No.

No.
That makes no sense, that is a violation.

jbriggs444
Homework Helper
2019 Award
That makes no sense, that is a violation.
No. It is not.

Work is computed as the product of force multiplied by distance moved [in the direction of the force] by the object to which the force is applied. If the surface does not move, no work is done on it.

No. It is not.

Work is computed as the product of force multiplied by distance moved by the object to which the force is applied. If the surface does not move, no work is done on it.
yes, but if we calculate IMPULSE or impact force truly, then we can use dynamics, as we can gather a NET force

jbriggs444
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yes, but if we calculate IMPULSE or impact force truly, then we can use dynamics, as we can gather a NET force

ugh, okay, so we know somethings absorb force, like when I hold a hammer really tight, it barely rebounds....

okay, just...think of it like how a hammer pounds in a nail or a hand pushes a box....

jbriggs444
Homework Helper
2019 Award
ugh, okay, so we know somethings absorb force, like when I hold a hammer really tight, it barely rebounds....
Right. Because your hand is absorbing the recoil -- both momentum and energy.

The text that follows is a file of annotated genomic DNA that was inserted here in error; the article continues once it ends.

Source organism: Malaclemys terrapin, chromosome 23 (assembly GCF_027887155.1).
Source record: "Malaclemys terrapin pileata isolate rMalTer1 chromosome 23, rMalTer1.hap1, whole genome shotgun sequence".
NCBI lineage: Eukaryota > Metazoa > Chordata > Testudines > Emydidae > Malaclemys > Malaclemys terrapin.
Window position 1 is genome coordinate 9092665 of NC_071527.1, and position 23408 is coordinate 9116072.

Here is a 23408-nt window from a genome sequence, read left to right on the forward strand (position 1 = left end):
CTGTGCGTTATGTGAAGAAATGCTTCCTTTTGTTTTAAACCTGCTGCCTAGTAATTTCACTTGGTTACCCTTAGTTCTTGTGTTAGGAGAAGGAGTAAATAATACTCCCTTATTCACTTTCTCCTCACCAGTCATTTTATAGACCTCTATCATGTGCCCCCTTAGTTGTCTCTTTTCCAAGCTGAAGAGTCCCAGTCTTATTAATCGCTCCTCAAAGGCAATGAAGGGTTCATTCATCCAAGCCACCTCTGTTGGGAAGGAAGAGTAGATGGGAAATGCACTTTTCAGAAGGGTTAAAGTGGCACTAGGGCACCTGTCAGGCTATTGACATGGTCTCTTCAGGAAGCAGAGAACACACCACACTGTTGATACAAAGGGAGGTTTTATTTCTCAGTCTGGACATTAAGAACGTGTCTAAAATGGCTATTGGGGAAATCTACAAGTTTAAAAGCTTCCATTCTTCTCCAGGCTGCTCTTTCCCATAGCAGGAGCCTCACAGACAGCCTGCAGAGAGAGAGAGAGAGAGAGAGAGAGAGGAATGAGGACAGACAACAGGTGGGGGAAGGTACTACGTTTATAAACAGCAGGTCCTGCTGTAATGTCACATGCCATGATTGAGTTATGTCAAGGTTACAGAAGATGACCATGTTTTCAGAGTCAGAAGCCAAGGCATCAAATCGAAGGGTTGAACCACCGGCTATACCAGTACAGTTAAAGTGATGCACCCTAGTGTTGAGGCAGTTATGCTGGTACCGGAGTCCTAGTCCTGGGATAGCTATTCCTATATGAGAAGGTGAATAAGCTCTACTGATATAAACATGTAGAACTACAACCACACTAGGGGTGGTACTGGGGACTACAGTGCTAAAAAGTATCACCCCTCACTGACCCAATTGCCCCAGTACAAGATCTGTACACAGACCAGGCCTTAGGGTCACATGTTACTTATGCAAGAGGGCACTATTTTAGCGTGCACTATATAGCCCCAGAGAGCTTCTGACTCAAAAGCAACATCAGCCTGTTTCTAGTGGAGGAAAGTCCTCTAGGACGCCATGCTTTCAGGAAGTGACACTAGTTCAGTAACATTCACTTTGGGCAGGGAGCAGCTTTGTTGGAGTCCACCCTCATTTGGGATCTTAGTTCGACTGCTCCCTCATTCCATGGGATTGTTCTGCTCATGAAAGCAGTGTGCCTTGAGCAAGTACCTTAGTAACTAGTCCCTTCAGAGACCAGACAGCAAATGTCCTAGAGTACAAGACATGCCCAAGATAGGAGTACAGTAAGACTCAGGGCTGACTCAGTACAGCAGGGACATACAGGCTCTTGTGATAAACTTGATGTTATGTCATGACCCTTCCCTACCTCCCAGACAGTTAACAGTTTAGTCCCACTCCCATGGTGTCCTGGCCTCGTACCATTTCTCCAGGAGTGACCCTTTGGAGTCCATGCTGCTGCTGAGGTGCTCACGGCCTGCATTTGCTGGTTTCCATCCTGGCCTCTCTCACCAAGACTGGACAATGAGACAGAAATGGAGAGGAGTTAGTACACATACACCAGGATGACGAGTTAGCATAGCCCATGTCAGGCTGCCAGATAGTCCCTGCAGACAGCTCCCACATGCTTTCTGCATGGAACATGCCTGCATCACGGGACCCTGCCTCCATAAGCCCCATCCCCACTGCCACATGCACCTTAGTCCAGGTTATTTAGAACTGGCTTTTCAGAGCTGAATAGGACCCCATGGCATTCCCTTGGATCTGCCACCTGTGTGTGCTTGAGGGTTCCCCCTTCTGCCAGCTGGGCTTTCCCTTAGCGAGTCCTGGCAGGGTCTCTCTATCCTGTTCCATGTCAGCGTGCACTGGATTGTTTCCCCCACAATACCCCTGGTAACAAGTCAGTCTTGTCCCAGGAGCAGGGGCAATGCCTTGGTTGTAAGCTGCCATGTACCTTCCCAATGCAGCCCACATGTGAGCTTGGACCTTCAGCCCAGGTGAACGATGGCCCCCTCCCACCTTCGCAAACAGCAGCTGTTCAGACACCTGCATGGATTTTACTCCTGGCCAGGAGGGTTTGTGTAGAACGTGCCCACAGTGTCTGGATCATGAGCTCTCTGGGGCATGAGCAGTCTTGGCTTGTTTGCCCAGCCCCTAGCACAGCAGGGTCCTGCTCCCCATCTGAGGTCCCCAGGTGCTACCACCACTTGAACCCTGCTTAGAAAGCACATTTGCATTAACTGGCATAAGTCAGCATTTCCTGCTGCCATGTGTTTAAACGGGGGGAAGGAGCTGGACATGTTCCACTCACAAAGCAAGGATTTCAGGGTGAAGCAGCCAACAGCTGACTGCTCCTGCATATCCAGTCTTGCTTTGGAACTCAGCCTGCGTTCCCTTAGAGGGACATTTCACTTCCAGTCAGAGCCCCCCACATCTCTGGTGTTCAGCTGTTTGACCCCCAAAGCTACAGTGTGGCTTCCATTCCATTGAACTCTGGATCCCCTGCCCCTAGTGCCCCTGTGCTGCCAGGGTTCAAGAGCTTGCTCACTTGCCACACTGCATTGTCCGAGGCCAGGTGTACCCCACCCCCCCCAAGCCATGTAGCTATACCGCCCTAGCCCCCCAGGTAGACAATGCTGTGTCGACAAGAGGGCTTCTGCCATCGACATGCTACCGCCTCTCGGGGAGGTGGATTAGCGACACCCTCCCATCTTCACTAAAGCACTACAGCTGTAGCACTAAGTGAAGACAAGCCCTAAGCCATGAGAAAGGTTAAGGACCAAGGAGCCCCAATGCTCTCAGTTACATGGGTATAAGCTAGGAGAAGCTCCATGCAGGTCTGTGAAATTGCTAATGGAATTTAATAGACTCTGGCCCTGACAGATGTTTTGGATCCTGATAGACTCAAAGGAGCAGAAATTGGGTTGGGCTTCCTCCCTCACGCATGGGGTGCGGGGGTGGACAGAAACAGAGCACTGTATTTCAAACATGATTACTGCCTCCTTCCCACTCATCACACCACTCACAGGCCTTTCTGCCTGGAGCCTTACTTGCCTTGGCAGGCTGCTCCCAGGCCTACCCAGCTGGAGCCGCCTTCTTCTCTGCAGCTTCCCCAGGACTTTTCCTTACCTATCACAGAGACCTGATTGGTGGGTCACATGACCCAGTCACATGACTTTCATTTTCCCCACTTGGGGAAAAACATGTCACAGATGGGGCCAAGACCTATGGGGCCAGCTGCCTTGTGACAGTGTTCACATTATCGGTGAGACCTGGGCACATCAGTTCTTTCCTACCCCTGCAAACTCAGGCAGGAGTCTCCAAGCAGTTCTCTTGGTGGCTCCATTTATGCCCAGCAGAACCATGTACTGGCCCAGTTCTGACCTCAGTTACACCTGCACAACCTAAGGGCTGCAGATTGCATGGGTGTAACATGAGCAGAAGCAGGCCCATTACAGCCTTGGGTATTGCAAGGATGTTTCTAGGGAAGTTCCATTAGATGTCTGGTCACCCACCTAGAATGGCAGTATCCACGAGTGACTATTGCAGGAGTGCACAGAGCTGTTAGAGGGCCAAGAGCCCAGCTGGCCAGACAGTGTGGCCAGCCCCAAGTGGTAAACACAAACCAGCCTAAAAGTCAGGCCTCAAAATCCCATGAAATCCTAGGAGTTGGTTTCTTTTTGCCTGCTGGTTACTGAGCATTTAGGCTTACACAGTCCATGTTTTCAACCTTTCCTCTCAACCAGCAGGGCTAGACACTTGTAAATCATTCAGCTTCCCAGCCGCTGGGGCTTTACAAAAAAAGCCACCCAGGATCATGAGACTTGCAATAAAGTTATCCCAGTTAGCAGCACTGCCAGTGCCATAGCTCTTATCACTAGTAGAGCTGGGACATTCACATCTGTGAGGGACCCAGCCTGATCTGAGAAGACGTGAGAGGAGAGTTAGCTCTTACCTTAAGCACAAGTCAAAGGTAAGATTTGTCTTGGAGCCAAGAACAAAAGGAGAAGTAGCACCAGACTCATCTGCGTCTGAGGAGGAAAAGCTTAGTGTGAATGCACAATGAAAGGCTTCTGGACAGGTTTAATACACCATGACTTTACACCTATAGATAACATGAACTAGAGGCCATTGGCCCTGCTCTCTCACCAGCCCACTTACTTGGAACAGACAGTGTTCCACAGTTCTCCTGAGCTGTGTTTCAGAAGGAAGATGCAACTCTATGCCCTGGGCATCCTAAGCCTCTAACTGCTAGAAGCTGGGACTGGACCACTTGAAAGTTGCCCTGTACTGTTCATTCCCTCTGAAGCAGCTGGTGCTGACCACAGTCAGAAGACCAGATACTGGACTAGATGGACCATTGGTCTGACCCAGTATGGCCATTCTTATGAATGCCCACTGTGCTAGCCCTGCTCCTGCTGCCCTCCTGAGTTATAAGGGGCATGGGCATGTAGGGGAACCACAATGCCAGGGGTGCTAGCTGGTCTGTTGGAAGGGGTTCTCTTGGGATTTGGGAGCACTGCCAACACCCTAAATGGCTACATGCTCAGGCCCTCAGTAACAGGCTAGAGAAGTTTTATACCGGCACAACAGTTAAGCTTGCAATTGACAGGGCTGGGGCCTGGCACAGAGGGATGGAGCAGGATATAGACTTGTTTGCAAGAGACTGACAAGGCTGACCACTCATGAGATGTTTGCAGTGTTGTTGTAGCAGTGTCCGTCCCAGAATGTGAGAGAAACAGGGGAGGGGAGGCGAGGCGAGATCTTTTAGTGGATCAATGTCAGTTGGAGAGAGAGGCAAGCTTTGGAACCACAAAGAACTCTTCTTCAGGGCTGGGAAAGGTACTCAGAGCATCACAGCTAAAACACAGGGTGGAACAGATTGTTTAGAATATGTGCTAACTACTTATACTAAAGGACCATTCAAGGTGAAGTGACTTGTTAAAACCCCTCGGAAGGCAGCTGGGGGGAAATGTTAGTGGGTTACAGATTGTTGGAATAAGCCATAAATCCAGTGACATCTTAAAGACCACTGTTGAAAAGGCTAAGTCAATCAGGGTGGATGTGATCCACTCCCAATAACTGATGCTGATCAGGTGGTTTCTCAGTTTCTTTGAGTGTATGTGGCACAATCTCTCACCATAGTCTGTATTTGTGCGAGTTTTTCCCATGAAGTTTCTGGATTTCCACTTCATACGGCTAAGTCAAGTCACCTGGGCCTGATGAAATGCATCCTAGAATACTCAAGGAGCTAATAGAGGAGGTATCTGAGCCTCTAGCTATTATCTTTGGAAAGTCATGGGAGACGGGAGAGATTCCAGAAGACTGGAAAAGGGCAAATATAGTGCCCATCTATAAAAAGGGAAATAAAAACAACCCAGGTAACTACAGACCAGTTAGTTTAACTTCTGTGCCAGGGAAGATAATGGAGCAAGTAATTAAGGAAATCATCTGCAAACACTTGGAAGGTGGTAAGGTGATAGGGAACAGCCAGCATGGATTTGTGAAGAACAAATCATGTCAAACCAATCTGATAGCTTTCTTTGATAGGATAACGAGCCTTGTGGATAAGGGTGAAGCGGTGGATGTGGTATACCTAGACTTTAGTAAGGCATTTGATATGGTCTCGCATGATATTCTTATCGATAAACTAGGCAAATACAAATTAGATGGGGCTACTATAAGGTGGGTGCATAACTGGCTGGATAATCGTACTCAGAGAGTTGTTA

okay, just...think of it like how a hammer pounds in a nail or a hand pushes a box....
When a hammer pounds in a nail, the nail moves. When a hand pushes a box across the floor, the box moves. When a bullet strikes a surface without making a mark, the surface does not move. No movement = no work done.

That does not mean that there is no force. It typically means that there will be a LOT of force. But it does mean that the force does no work -- transfers no energy to the surface.

Right. Because your hand is absorbing the recoil -- both momentum and energy.

When a hammer pounds in a nail, the nail moves. When a hand pushes a box across the floor, the box moves. When a bullet strikes a surface without making a mark, the surface does not move. No movement = no work done.

That does not mean that there is no force. It typically means that there will be a LOT of force. But it does mean that the force does no work -- transfers no energy to the surface.
exactly

Im asking, if a bullet deformed a little bit but managed to stick....but it falls down after it has used up all of its energy, ifs slowing down its using its energy, thus exerting force W=Fs